Gastro-enteritis is associated with significant morbidity and mortality in patients with HIV/AIDS and children, and Cryptosporidium is the most important parasite implicated. To date, several commercial companies have developed simple and rapid point-of-care tests for the detection of Cryptosporidium infection; however, information is scarce regarding their diagnostic significance in Ethiopia. This study aimed at evaluating the performance of a rapid diagnostic test (RDT) for the detection of Cryptosporidium stool antigen. A hospital-based cross-sectional study was conducted in Hawassa University Hospital, southern Ethiopia from May to November 2013. Faecal samples were collected from a total of 100 children and 250 HIV infected individuals with diarrhea or CD4 T-cell count lower than 200 cells/μl. Specimens were processed using direct, formol-ether concentration and modified Ziehl-Neelsen techniques for diagnosis of Cryptosporidium and other parasites. One hundred faecal samples (50 positives for Cryptosporidium, 35 positives for other parasites and 15 negatives for any intestinal parasites) were tested using the CoproStrip™Cryptosporidium kit (Savyon Diagnostics Ltd, Israel). Test parameters were calculated using microscopy of the modified Ziehl-Neelsen stained stool smear as reference method. The performance of the RDT was first compared to routine microscopic analysis (examination ≤10 min). The CoproStrip™Cryptosporidium RDT correctly detected 31 of 42 positive samples and 49 of 50 negative samples (i.e., 11 false negatives and 1 false positive). Sensitivity, specificity, PPV, NPV and accuracy were calculated to be 74, 98, 97, 84 and 88%, respectively. Upon thorough microscopic analysis (examination >10 min), 8 more samples with very low oocyst density were found. However, these were missed by the kit and lower the sensitivity and NPV to 62 and 72%, respectively. No cross-reactivity was observed with any of the helminthic or other protozoan parasites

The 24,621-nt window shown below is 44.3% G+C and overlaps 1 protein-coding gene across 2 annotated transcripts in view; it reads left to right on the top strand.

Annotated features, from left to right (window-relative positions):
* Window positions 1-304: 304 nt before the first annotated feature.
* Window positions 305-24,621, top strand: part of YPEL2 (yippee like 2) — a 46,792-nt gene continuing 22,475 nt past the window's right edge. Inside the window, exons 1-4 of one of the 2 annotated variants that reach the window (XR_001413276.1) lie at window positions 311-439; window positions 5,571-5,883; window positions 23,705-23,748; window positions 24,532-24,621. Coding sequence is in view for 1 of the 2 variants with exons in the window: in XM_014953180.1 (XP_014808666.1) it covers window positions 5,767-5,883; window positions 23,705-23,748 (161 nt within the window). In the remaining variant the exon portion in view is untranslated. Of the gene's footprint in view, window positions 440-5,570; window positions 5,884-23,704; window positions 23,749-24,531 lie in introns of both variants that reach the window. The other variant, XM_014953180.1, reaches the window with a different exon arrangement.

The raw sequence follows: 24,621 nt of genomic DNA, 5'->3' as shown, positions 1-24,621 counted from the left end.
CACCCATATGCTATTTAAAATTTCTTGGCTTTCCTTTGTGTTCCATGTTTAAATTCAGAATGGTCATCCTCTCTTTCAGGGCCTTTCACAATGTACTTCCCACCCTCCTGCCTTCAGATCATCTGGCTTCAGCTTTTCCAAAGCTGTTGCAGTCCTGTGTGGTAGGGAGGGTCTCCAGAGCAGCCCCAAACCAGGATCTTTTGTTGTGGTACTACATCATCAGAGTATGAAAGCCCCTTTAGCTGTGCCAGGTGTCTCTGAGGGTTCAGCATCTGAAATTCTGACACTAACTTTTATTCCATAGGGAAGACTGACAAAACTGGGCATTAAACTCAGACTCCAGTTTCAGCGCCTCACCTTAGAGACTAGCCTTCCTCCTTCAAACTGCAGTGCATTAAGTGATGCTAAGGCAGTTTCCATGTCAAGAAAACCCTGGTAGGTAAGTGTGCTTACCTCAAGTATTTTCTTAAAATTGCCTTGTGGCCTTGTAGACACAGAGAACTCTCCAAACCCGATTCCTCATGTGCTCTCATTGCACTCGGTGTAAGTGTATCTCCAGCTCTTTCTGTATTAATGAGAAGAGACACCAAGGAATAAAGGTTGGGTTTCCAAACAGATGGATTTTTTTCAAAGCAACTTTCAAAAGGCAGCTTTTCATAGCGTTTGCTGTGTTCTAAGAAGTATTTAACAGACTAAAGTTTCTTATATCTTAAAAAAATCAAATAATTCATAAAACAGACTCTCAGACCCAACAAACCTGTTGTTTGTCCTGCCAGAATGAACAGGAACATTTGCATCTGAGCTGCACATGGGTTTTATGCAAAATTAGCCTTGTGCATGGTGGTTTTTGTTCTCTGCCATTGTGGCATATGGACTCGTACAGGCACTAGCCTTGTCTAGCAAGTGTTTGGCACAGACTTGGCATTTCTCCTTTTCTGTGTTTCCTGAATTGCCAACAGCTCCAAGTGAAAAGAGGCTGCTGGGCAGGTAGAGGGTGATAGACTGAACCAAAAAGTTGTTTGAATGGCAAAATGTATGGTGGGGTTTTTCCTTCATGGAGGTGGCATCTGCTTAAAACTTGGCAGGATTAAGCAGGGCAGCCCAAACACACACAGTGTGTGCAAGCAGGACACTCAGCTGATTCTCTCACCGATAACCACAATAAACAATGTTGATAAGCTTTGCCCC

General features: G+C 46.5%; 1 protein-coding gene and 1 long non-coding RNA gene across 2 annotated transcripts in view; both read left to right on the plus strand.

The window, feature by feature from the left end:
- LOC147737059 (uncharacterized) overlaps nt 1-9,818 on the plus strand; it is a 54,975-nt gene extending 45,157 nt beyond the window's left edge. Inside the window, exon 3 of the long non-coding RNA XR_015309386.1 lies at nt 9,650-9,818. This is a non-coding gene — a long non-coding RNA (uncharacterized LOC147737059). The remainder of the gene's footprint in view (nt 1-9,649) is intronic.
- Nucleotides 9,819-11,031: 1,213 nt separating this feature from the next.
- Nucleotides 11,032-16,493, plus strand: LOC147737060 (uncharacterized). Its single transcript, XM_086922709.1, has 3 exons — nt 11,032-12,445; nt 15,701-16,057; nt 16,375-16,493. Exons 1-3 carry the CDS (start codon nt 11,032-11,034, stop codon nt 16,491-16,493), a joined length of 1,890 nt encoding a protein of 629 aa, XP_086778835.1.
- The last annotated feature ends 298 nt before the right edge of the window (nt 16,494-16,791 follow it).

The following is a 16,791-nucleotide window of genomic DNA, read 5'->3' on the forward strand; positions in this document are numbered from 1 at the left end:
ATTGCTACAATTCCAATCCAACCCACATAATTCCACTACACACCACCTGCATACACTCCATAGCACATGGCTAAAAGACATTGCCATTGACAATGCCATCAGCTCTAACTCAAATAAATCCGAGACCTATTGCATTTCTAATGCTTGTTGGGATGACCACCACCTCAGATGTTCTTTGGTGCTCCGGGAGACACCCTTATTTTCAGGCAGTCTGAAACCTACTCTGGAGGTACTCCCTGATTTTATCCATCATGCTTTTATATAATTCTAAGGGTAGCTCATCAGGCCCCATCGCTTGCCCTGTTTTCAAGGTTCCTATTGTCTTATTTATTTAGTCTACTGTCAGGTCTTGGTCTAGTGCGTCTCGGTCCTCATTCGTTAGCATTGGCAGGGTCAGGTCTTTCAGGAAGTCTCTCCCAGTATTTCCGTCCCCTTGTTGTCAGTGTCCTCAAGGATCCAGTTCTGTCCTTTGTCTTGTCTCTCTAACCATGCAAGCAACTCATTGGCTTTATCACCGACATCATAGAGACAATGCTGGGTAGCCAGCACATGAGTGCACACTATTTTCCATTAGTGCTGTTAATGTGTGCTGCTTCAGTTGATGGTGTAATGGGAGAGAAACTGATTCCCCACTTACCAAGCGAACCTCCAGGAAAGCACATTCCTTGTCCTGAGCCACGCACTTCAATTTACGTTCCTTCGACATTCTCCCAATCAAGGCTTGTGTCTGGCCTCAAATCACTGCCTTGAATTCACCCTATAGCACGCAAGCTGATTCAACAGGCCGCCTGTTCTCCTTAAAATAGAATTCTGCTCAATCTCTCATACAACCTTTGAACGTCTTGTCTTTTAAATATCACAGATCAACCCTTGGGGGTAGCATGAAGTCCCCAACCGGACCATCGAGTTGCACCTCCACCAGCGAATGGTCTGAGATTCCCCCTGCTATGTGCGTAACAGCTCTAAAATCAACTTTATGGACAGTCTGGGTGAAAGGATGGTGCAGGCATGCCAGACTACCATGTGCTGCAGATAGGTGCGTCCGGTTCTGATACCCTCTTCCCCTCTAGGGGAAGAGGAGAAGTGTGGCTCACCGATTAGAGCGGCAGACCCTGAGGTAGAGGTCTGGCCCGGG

19. Advancing prevention of sexually transmitted infections through point-of-care testing: target product profiles and landscape analysis.

    Science.gov (United States)

    Toskin, Igor; Murtagh, Maurine; Peeling, Rosanna W; Blondeel, Karel; Cordero, Joanna; Kiarie, James

    2017-12-01